Saturday, May 2, 2020

Diverging Corn Prices in China and U.S.

The gap between Chinese and U.S. corn prices has been widening. Chinese officials are rumored to be contemplating big purchases to take advantage of the discount U.S. corn, restock reserves, and make some movement toward their Phase one purchase commitments.

China's corn prices have been on the rise as the country emerges from covid-19 lockdown, while U.S. prices have tanked in sync with the plunge in petroleum prices and the disruption of the U.S. economy. The May 2020 futures price on China's Dalian exchange rose a cumulative 7 percent from January to the end of April, while the May futures contract in Chicago plummeted 23 percent in March and April. A modest 2-percent depreciation of the Chinese yuan against the dollar during China's covid peak magnified the difference in prices. The Dalian price rose to the equivalent of about $7.35 per bushel at the end of April while U.S. corn futures price fell to around $3.10 per bushel.

Spot prices reported by BRICS market consultants showed strong price hikes in nearly all Chinese regions. Cash price quotes at Dalian in late April were about $7.38 per bushel, up 11 percent from early January. Cash prices at other northeastern locations were also up 11-17 percent from early January. Prices in southern regions were up 7-11 percent. Cash prices at southern ports were $7.50-$7.80 per bushel in late April. The highest prices were equivalent to over $8 per bushel in southwestern provinces of Sichuan and Yunnan--regions with lots of pigs, separated from corn supplies by mountains, rivers, and deserts.

Prices at the Huangpu port in Guangdong province quoted by the South China Grain Exchange illustrate the complicated dynamics in China's corn market over the past year. These quotes reflect the price of Chinese corn shipped from ports in the northeastern region. In early 2019, corn prices dropped about 7 percent when African swine fever swept through southern China's pig herd. The price bounced back in April-June 2019 and fluctuated between 1950-2000 yuan/metric ton during July-December before the price in Guangdong spiked to 2050 yuan/mt in January 2020 when supplies were interrupted by the covid-19 lockdown. The price dropped to 1970 yuan in early March and climbed to 2060 yuan/mt in April, about 6 percent above its level at the beginning of 2020.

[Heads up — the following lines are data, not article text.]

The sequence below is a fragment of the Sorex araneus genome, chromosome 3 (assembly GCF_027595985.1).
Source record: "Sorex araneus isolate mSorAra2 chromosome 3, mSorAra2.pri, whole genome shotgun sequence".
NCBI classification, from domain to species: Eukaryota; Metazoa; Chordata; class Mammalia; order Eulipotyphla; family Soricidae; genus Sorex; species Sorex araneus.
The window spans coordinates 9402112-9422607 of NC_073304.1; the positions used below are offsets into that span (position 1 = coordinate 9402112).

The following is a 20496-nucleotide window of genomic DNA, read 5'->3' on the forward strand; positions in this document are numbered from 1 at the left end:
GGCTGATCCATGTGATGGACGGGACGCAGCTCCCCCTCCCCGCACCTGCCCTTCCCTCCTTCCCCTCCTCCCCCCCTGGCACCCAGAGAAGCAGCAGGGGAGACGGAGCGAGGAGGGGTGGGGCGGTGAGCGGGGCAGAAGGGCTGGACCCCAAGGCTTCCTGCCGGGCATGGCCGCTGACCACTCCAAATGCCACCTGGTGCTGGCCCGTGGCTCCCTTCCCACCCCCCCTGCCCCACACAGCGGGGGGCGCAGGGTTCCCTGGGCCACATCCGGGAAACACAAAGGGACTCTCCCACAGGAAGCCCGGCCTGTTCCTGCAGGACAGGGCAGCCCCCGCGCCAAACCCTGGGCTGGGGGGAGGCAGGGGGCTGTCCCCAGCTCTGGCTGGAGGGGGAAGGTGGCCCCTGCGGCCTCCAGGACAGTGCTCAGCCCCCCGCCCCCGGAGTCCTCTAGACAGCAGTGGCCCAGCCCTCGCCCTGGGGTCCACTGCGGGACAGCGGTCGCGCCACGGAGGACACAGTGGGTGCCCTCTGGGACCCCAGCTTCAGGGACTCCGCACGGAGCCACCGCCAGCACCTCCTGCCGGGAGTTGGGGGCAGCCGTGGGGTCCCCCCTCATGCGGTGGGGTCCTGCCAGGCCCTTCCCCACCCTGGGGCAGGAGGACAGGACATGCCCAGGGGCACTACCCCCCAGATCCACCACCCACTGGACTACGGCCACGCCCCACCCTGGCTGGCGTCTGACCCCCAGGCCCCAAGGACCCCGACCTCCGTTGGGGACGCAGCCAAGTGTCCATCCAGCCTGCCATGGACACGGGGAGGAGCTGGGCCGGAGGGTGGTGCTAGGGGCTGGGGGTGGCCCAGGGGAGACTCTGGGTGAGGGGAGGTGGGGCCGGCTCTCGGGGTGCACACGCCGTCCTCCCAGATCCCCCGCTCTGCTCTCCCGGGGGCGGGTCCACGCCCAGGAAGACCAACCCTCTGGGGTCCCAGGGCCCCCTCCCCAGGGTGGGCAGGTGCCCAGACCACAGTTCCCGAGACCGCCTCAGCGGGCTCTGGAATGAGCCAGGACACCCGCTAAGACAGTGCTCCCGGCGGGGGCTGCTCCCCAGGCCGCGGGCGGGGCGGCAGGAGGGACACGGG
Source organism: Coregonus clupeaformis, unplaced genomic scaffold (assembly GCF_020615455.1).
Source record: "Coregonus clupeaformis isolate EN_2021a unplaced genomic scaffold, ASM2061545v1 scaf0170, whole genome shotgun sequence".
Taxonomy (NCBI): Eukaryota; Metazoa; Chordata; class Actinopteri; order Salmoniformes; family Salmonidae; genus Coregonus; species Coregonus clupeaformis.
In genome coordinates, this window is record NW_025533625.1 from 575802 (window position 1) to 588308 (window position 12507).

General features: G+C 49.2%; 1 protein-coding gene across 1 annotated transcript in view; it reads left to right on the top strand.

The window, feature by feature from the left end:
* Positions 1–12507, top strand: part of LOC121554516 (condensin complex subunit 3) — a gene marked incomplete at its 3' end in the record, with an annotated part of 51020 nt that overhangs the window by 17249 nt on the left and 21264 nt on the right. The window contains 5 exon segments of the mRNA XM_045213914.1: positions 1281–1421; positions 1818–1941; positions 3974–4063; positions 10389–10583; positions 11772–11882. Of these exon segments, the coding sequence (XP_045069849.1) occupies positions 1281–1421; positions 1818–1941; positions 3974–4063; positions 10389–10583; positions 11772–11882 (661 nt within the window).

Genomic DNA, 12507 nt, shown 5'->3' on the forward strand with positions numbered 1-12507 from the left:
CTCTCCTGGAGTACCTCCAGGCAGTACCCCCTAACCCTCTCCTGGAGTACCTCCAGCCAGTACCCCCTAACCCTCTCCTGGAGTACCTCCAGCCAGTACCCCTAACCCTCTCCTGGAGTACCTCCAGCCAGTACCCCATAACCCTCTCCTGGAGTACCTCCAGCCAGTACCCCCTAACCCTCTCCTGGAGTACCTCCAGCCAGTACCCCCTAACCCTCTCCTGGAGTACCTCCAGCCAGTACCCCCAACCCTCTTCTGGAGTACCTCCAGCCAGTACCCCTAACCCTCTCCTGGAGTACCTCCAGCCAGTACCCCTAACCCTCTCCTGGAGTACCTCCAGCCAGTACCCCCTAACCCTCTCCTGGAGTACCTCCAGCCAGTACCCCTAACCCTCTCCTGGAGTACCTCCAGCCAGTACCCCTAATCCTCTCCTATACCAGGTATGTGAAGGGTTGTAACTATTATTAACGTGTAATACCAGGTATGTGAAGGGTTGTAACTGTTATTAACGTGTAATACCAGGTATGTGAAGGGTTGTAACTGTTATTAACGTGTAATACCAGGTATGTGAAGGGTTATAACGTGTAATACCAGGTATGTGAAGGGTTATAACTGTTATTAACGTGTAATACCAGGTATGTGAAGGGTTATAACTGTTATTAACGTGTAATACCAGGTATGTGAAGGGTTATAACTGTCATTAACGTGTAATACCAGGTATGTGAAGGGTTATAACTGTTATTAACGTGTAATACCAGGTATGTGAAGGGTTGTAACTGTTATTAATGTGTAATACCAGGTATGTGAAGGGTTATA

Most Chinese feed mills and starch manufacturers are reopened and gradually ramping up business. Pipeline inventories are said to be relatively low. Many are looking to build inventory while traders are cautious about selling with prices on the rise. Farmers have sold most corn from the 2019 crop. The Ministry of Agriculture is trumpeting news about pig farms restocking and pigs have consuming more feed per head due to heavier slaughter weights and lower feed efficiency. However, there are still at least 20 percent fewer pigs on farms than usual. There has been no surge in soybean meal prices that would indicate booming demand for feed ingredients. A divergence in Chinese and U.S. soymeal futures during April was entirely due to a slide in U.S. prices.
China Grain and Oils News estimated that the landed cost of U.S. corn with taxes was 1822 yuan/mt, well below prevailing prices for domestic corn at southern ports of 2140-2150 yuan/mt.

China imported 1.25 million metric tons of corn during Q1 2020--nearly all from Ukraine and Bulgaria--at an average unit value (before taxes) of about 1,500 yuan/mt. China did not start granting exemptions from punitive tariffs on U.S. commodities until March, so imports of U.S. corn will not appear for a while. China did import 633,400 metric tons of U.S. sorghum--a substitute for corn--in Q1.

In early April, Chinese investors began speculating about the possibility that low U.S. prices were about to prompt Chinese officials to make big purchases of corn, soybeans, and other commodities to meet purchase commitments in the Phase one agreement. By April 23, the rumor had taken shape as discussions of a government plan to restock reserves with 20 mmt of U.S. corn and 10 mmt of U.S. soybeans, plus cotton, wheat and other commodities, but it remained unconfirmed. Bloomberg reported this week that the Chinese government issued an additional 1.5 mmt of corn tariff rate quota to state-owned companies that could be a step in carrying out the plan. China's Ministry of Agriculture raised its estimate of 2019/20 corn imports by 1 mmt last month on expectations of purchases of U.S. corn prompted by tariff waivers.

China appears to emerging from the shadow of a corn reserve overhang that loomed over the market the last five years. News reports say the "temporary reserve" has been whittled down to 56 mmt from a peak purportedly more than 200 mmt in 2015-16. It is expected this year's corn reserve auctions will begin selling 1 mmt weekly in the second week of May. Most of the corn will be from 2015. There is also a rumor that 10 mmt of reserves were sold directly to corn processors in mid-April.

China has been consuming more corn than it produces as it digested its stockpile. The Ministry of Agriculture's balance sheet for corn estimated that corn inventory grew by 35 mmt or more annually 4-5 years ago, but the 2019/20 balance sheet indicates the inventory will fall 11 mmt. As the current stockpile is depleted, and with China consuming more corn than it produces, authorities will need to import tens of millions of tons if they want to maintain stockpiles to meet their current guidelines.

This may be why Chinese authorities are sending signals to encourage more corn production this year.

No comments: